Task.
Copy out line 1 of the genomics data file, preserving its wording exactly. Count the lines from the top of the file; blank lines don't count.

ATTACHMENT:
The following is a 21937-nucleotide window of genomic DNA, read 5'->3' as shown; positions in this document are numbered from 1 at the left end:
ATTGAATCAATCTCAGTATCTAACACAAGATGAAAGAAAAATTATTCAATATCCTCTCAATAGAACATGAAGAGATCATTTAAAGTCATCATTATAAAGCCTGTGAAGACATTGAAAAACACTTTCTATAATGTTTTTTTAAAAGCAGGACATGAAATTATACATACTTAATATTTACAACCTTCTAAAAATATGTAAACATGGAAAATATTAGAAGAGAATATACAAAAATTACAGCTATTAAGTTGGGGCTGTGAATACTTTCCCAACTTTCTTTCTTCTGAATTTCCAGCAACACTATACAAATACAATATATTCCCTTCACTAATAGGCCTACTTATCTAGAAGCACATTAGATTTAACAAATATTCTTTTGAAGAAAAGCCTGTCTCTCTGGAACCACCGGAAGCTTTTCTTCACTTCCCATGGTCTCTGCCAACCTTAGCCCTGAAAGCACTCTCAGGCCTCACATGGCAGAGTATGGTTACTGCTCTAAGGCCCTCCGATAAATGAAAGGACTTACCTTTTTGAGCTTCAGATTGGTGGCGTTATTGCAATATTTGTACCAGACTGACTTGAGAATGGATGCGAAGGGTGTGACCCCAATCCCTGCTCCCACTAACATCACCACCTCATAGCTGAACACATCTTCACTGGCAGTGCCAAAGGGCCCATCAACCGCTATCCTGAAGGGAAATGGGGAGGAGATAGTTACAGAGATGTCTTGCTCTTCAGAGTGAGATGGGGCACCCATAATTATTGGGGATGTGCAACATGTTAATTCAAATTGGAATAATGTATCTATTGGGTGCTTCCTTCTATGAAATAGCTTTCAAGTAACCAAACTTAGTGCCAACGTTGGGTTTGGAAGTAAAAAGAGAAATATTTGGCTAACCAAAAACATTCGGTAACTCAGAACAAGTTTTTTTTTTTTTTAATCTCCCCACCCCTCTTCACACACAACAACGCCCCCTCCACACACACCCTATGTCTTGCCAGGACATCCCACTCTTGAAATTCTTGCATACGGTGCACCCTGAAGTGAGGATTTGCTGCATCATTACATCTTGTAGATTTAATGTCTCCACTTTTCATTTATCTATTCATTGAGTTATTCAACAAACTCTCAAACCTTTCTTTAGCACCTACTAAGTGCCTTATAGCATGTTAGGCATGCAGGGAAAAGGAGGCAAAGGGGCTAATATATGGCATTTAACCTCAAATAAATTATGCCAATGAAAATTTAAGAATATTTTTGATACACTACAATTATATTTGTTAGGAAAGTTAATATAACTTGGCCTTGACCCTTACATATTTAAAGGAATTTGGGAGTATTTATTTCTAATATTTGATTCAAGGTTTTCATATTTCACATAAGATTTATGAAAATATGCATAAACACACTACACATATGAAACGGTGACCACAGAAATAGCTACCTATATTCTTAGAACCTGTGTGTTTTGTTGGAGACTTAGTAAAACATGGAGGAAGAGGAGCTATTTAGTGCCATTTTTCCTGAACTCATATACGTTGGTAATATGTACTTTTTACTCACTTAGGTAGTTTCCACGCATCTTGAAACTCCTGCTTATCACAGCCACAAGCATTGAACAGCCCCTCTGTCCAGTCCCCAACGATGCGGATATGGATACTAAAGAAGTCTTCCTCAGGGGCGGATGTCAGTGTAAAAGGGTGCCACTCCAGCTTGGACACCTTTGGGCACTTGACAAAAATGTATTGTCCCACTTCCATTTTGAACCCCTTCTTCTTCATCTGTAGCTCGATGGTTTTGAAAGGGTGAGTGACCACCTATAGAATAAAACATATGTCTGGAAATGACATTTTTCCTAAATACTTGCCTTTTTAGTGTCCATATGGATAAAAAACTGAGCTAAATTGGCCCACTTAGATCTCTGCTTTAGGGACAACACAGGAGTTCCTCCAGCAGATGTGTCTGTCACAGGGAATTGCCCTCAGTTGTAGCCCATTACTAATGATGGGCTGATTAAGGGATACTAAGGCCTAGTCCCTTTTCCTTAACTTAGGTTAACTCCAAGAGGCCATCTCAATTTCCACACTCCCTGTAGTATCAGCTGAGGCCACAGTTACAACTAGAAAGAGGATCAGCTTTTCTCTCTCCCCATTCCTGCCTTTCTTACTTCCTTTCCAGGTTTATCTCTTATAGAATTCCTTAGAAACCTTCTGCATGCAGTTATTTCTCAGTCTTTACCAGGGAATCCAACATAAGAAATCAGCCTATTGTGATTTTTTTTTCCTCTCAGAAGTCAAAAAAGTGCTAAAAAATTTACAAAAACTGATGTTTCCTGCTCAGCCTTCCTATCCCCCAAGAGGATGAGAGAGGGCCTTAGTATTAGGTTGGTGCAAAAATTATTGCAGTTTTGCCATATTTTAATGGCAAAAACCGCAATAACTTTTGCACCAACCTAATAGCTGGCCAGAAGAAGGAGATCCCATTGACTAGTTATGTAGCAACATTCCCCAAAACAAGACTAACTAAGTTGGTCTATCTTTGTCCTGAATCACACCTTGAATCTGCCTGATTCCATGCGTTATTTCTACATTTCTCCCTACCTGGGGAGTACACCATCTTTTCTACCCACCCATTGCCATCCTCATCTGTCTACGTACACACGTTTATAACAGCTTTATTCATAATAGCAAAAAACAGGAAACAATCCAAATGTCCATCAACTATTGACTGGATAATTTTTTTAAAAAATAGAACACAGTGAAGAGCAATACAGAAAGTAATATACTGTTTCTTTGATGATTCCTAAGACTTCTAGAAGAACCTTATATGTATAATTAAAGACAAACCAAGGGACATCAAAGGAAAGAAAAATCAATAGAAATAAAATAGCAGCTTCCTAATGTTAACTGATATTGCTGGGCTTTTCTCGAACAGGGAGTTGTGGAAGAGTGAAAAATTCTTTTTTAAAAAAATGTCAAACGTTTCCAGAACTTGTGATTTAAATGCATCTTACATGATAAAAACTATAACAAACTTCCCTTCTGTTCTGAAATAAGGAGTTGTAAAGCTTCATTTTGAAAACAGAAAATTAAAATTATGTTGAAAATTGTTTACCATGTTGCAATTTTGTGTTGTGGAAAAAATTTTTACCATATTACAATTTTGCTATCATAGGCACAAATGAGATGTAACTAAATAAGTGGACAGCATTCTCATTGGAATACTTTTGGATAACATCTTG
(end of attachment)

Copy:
The following is a 21937-nucleotide window of genomic DNA, read 5'->3' as shown; positions in this document are numbered from 1 at the left end: